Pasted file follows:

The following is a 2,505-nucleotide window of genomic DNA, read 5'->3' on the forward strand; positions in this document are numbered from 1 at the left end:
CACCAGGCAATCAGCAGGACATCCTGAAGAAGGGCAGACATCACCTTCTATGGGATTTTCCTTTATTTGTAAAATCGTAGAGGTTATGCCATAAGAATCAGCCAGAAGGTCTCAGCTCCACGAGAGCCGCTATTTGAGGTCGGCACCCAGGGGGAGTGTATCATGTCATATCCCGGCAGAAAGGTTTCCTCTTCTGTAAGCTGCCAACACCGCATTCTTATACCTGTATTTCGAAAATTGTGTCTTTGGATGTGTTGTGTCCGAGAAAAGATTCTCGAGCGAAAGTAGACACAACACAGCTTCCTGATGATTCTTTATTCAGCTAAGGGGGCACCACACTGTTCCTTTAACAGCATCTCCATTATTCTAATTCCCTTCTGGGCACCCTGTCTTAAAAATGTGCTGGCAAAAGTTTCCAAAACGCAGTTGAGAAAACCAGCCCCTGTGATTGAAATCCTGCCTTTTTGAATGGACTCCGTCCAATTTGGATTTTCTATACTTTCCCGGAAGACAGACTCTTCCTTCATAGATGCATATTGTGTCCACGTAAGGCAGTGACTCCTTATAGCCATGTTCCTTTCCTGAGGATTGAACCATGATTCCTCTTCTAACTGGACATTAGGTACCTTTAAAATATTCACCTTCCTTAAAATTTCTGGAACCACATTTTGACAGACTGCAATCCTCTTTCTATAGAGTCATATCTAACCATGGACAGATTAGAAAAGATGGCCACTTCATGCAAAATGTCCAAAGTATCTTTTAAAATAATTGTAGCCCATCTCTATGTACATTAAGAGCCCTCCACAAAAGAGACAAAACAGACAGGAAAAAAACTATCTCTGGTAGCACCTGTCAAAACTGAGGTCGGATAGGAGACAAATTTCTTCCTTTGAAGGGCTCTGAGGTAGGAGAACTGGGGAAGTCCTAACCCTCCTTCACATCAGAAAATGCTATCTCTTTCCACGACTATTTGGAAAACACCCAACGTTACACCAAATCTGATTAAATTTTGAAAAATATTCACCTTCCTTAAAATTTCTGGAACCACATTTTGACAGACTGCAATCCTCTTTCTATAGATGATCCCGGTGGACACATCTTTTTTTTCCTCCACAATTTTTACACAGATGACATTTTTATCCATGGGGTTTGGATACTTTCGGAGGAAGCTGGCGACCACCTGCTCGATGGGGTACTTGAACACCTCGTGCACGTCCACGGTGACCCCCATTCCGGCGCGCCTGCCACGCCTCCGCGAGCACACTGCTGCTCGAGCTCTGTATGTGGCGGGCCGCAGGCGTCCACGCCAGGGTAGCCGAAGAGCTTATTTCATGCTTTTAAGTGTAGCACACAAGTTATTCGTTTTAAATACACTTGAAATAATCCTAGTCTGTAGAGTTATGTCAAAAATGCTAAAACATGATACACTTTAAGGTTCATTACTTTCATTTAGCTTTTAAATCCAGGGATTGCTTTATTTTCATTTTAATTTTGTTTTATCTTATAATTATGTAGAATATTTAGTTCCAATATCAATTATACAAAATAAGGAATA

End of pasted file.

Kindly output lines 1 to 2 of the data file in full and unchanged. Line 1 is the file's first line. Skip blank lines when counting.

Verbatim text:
The following is a 2,505-nucleotide window of genomic DNA, read 5'->3' on the forward strand; positions in this document are numbered from 1 at the left end:
CACCAGGCAATCAGCAGGACATCCTGAAGAAGGGCAGACATCACCTTCTATGGGATTTTCCTTTATTTGTAAAATCGTAGAGGTTATGCCATAAGAATCAGCCAGAAGGTCTCAGCTCCACGAGAGCCGCTATTTGAGGTCGGCACCCAGGGGGAGTGTATCATGTCATATCCCGGCAGAAAGGTTTCCTCTTCTGTAAGCTGCCAACACCGCATTCTTATACCTGTATTTCGAAAATTGTGTCTTTGGATGTGTTGTGTCCGAGAAAAGATTCTCGAGCGAAAGTAGACACAACACAGCTTCCTGATGATTCTTTATTCAGCTAAGGGGGCACCACACTGTTCCTTTAACAGCATCTCCATTATTCTAATTCCCTTCTGGGCACCCTGTCTTAAAAATGTGCTGGCAAAAGTTTCCAAAACGCAGTTGAGAAAACCAGCCCCTGTGATTGAAATCCTGCCTTTTTGAATGGACTCCGTCCAATTTGGATTTTCTATACTTTCCCGGAAGACAGACTCTTCCTTCATAGATGCATATTGTGTCCACGTAAGGCAGTGACTCCTTATAGCCATGTTCCTTTCCTGAGGATTGAACCATGATTCCTCTTCTAACTGGACATTAGGTACCTTTAAAATATTCACCTTCCTTAAAATTTCTGGAACCACATTTTGACAGACTGCAATCCTCTTTCTATAGAGTCATATCTAACCATGGACAGATTAGAAAAGATGGCCACTTCATGCAAAATGTCCAAAGTATCTTTTAAAATAATTGTAGCCCATCTCTATGTACATTAAGAGCCCTCCACAAAAGAGACAAAACAGACAGGAAAAAAACTATCTCTGGTAGCACCTGTCAAAACTGAGGTCGGATAGGAGACAAATTTCTTCCTTTGAAGGGCTCTGAGGTAGGAGAACTGGGGAAGTCCTAACCCTCCTTCACATCAGAAAATGCTATCTCTTTCCACGACTATTTGGAAAACACCCAACGTTACACCAAATCTGATTAAATTTTGAAAAATATTCACCTTCCTTAAAATTTCTGGAACCACATTTTGACAGACTGCAATCCTCTTTCTATAGATGATCCCGGTGGACACATCTTTTTTTTCCTCCACAATTTTTACACAGATGACATTTTTATCCATGGGGTTTGGATACTTTCGGAGGAAGCTGGCGACCACCTGCTCGATGGGGTACTTGAACACCTCGTGCACGTCCACGGTGACCCCCATTCCGGCGCGCCTGCCACGCCTCCGCGAGCACACTGCTGCTCGAGCTCTGTATGTGGCGGGCCGCAGGCGTCCACGCCAGGGTAGCCGAAGAGCTTATTTCATGCTTTTAAGTGTAGCACACAAGTTATTCGTTTTAAATACACTTGAAATAATCCTAGTCTGTAGAGTTATGTCAAAAATGCTAAAACATGATACACTTTAAGGTTCATTACTTTCATTTAGCTTTTAAATCCAGGGATTGCTTTATTTTCATTTTAATTTTGTTTTATCTTATAATTATGTAGAATATTTAGTTCCAATATCAATTATACAAAATAAGGAATA